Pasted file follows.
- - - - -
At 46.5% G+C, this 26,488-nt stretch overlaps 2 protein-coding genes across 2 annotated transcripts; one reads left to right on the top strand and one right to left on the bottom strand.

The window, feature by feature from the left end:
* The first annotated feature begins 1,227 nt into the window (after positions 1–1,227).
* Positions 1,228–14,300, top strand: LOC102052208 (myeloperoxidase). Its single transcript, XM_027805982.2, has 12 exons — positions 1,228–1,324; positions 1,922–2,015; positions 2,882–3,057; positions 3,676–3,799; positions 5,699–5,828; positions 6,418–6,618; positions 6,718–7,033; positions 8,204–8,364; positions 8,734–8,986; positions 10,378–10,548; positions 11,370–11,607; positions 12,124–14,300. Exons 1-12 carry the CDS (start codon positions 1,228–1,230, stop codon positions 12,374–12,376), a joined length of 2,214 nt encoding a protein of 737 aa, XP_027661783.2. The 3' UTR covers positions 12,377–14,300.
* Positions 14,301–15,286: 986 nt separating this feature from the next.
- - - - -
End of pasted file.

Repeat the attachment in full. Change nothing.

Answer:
At 46.5% G+C, this 26,488-nt stretch overlaps 2 protein-coding genes across 2 annotated transcripts; one reads left to right on the top strand and one right to left on the bottom strand.

The window, feature by feature from the left end:
* The first annotated feature begins 1,227 nt into the window (after positions 1–1,227).
* Positions 1,228–14,300, top strand: LOC102052208 (myeloperoxidase). Its single transcript, XM_027805982.2, has 12 exons — positions 1,228–1,324; positions 1,922–2,015; positions 2,882–3,057; positions 3,676–3,799; positions 5,699–5,828; positions 6,418–6,618; positions 6,718–7,033; positions 8,204–8,364; positions 8,734–8,986; positions 10,378–10,548; positions 11,370–11,607; positions 12,124–14,300. Exons 1-12 carry the CDS (start codon positions 1,228–1,230, stop codon positions 12,374–12,376), a joined length of 2,214 nt encoding a protein of 737 aa, XP_027661783.2. The 3' UTR covers positions 12,377–14,300.
* Positions 14,301–15,286: 986 nt separating this feature from the next.